Several DVDs, re-issues, and live albums have been released since the departure of Biafra most recently on Manifesto Records. According to Biafra, the live albums are "cash-ins" on Dead Kennedys' name and his music. Biafra also accused the releases of the new live material of having poor sound quality. Furthermore, he has stated he is not receiving any royalties from the sale of any Manifesto Records releases. Consequently, he has discouraged fans from buying any Dead Kennedy reissues. The other band members denied Biafra's accusations regarding the live releases, and have defended the mixes as an effort of hard work. Biafra dismissed the new group as "the world's greediest karaoke band." Nevertheless, in 2003, Klaus Flouride said of performances without the band's former frontman: "There hasn't been a show yet that people didn't really like."[34]

Biafra further criticized them for advertising shows using his own image taken from the original 1980s incarnation of the band, which he labeled as false advertising. He attacked the reformed Dead Kennedys in a song called "Those Dumb Punk Kids (Will Buy Anything)", which appears on his second collaboration with sludge metal band the Melvins, Sieg Howdy!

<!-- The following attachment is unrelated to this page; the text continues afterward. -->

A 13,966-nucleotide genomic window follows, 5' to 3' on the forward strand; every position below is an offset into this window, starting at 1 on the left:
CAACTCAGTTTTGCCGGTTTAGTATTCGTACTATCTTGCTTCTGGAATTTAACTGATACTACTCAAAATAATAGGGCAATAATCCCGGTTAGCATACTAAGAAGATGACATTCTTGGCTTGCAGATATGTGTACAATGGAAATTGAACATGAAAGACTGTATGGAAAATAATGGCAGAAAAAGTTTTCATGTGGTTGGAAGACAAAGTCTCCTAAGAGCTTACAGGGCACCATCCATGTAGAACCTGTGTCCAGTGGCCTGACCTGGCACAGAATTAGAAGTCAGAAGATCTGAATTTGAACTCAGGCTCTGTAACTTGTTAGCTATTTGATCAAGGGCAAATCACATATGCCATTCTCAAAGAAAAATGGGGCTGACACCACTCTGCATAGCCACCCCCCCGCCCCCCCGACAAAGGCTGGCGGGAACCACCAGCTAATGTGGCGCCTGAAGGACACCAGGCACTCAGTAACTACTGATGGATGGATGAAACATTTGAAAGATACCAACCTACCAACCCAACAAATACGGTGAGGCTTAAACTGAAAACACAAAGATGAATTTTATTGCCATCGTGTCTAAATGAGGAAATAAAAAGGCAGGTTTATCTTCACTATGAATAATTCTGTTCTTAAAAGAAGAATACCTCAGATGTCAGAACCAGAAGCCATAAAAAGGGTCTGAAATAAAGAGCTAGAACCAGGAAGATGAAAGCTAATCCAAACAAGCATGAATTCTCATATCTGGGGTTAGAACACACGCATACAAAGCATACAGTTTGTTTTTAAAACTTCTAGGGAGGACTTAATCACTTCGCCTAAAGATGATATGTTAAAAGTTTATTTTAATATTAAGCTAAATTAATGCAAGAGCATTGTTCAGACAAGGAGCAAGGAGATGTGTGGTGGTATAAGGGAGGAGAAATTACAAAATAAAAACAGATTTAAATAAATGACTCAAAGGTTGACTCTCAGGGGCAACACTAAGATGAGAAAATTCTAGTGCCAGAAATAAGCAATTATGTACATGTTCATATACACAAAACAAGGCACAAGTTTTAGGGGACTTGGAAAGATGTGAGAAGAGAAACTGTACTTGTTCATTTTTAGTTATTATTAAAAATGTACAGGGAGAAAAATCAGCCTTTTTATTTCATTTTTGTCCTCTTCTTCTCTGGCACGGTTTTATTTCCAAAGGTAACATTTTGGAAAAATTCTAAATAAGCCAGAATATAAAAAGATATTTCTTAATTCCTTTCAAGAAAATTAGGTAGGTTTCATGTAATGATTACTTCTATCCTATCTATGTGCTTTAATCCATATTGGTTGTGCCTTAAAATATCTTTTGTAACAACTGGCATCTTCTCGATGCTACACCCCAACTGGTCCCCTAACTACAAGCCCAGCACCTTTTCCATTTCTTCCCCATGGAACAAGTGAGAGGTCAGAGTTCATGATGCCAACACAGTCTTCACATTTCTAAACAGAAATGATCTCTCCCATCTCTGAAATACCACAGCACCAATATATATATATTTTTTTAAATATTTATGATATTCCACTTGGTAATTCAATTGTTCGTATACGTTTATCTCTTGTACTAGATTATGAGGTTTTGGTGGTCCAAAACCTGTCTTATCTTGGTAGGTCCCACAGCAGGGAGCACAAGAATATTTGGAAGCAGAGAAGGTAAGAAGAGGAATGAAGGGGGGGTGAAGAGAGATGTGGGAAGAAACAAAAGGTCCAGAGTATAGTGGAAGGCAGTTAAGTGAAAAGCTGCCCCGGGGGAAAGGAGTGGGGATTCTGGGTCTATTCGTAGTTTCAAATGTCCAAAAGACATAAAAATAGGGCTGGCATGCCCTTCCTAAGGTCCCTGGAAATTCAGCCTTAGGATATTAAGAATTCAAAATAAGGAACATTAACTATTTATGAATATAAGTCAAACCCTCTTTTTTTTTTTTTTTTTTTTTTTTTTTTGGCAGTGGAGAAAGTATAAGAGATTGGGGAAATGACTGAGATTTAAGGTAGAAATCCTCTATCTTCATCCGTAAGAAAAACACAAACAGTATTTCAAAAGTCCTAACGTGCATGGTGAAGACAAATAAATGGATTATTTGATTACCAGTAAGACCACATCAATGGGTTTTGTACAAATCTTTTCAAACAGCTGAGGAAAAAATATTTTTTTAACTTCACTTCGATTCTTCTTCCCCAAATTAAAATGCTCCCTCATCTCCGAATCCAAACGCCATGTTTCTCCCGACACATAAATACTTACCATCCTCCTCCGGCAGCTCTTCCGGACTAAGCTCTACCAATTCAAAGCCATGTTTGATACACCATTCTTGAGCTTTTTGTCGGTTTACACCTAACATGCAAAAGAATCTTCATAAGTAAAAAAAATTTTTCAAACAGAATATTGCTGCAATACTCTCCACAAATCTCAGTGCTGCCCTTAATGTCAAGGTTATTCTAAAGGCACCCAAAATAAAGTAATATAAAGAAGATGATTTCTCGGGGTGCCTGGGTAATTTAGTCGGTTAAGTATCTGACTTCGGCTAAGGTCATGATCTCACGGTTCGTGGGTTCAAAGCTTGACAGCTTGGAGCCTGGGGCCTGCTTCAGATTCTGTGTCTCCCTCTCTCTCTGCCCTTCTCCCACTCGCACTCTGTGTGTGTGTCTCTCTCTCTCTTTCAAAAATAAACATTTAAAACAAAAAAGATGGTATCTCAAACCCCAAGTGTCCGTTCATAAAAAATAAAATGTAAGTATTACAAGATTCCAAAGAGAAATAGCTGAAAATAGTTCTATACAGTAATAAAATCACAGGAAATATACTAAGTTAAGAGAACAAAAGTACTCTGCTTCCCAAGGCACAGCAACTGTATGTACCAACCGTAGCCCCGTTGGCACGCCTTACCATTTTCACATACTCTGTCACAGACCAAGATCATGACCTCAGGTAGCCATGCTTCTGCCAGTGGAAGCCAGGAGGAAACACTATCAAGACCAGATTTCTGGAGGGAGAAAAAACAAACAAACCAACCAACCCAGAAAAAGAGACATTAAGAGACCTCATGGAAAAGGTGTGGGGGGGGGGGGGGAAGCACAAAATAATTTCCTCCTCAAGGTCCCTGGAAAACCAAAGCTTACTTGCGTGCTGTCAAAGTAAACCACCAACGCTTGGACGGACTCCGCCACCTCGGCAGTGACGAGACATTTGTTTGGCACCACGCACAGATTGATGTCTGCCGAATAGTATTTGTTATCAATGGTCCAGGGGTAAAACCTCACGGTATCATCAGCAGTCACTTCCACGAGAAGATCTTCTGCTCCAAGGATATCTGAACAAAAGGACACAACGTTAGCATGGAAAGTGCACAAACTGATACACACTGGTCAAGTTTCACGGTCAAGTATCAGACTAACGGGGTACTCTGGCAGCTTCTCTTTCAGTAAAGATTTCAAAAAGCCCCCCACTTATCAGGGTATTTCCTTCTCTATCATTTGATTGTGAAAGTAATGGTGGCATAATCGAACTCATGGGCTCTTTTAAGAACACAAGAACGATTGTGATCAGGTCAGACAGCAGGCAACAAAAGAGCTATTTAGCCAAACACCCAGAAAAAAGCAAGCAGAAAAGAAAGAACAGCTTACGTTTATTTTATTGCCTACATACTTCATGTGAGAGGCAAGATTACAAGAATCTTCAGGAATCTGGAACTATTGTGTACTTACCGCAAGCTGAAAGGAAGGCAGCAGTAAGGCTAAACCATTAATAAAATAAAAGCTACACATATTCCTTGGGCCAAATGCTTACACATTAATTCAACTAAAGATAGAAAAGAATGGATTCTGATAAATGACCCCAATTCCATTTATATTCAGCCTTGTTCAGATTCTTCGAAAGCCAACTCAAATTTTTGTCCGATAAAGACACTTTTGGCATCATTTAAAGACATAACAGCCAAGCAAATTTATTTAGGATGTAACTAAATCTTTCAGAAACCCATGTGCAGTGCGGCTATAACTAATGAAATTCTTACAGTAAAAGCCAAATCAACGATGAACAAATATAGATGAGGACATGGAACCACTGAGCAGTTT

Biafra told an audience at a speaking gig in Trenton, New Jersey, that the remaining Dead Kennedys have licensed their single "Too Drunk to Fuck" to be used in a rape scene in a Robert Rodriguez movie. The reference is to a lounge cover of the song, recorded by the band Nouvelle Vague, played during a scene in the Planet Terror segment of Grindhouse, although no rape takes place, and in fact the would-be rapist is killed by the would-be victim. The scene in Planet Terror has would-be rapist, "Rapist No. 1" (Quentin Tarantino) order one-legged stripper "Cherry Darlin" (Rose McGowan) to get up off the floor and dance. At this point Tarantino hits play on a cassette recorder and Nouvelle Vague's cover of "Too Drunk To Fuck" plays. Biafra, disapproving of the situation, later wrote, "This is their lowest point since Levi's... This goes against everything the Dead Kennedys stands for in spades... The terrified woman later 'wins' by killing Tarantino, but that excuse does not rescue this at all. I wrote every note of that song and this is not what it was meant for.... Some people will do anything for money. I can't help but think back to how prudish Klaus Flouride was when he objected to H. R. Giger's painting on the "Frankenchrist" (sic) poster, saying he couldn't bear to show it to his parents. I'd sure love to be a fly on the wall when he tries to explain putting a song in a rape scene for money to his teenage daughter... The deal was pushed through by a new business manager the other three hired."[35]